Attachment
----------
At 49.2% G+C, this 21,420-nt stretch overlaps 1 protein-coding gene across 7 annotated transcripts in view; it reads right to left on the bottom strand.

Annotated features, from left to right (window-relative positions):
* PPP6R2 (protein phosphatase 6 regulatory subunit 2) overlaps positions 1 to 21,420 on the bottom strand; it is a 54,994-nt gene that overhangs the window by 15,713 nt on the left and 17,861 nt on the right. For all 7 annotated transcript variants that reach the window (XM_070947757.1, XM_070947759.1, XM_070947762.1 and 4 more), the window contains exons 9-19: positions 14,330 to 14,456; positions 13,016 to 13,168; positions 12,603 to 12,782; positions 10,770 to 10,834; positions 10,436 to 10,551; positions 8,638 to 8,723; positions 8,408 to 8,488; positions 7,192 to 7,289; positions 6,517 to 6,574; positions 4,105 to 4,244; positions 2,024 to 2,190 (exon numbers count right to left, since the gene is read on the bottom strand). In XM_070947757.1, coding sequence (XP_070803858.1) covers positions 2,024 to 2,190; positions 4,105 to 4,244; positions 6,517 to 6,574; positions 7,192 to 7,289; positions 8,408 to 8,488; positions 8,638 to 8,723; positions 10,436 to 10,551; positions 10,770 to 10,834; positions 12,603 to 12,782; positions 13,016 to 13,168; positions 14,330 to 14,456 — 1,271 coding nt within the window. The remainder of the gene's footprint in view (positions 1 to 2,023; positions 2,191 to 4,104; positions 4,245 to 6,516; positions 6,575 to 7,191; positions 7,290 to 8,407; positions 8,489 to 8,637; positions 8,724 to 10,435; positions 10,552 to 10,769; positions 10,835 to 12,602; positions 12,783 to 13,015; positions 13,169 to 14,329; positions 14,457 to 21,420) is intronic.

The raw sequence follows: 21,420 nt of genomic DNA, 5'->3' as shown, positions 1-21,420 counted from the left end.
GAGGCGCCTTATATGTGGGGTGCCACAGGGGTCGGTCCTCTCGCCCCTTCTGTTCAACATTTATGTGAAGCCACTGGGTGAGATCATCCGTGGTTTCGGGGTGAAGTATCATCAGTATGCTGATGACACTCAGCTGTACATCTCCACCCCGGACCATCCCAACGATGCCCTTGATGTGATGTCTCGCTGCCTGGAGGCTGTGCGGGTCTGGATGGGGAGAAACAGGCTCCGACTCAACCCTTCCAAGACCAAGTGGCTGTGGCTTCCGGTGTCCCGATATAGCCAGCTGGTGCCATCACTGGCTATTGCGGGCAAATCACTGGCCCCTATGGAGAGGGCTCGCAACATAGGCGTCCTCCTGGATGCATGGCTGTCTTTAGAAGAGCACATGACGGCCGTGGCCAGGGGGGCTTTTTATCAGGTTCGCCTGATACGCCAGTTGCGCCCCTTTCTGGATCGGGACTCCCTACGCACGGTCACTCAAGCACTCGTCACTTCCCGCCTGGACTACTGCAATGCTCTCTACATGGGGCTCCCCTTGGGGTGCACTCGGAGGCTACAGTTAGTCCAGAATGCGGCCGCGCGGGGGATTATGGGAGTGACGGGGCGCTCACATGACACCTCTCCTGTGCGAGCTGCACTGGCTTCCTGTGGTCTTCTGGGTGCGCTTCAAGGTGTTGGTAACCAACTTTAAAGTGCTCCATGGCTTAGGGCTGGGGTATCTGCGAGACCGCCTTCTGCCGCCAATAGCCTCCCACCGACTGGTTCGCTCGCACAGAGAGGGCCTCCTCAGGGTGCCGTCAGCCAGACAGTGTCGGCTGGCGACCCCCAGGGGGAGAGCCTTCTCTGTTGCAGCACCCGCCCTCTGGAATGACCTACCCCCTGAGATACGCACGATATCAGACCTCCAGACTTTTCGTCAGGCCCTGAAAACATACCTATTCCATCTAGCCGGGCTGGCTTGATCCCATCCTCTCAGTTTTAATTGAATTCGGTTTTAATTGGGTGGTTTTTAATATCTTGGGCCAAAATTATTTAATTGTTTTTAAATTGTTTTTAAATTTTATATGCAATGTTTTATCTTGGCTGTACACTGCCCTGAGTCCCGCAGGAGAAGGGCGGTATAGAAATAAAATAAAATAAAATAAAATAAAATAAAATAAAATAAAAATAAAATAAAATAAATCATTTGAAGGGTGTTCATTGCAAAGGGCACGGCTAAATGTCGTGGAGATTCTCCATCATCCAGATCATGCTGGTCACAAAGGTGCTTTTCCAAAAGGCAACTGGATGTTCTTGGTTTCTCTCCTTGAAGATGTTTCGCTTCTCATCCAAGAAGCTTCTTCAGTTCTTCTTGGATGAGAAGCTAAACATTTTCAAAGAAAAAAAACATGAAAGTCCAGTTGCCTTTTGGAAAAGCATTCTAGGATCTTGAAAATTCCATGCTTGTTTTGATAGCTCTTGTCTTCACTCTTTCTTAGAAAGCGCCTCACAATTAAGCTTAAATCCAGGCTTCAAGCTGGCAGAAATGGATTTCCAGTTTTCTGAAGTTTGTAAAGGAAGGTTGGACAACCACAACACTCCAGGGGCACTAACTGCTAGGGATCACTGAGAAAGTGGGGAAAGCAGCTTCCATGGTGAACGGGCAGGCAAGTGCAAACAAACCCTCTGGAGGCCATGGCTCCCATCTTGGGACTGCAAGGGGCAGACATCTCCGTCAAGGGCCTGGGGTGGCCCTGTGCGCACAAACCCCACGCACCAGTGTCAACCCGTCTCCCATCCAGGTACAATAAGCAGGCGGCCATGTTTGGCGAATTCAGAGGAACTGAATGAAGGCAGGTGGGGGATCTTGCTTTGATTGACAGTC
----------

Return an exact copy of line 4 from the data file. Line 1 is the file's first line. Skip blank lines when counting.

The raw sequence follows: 21,420 nt of genomic DNA, 5'->3' as shown, positions 1-21,420 counted from the left end.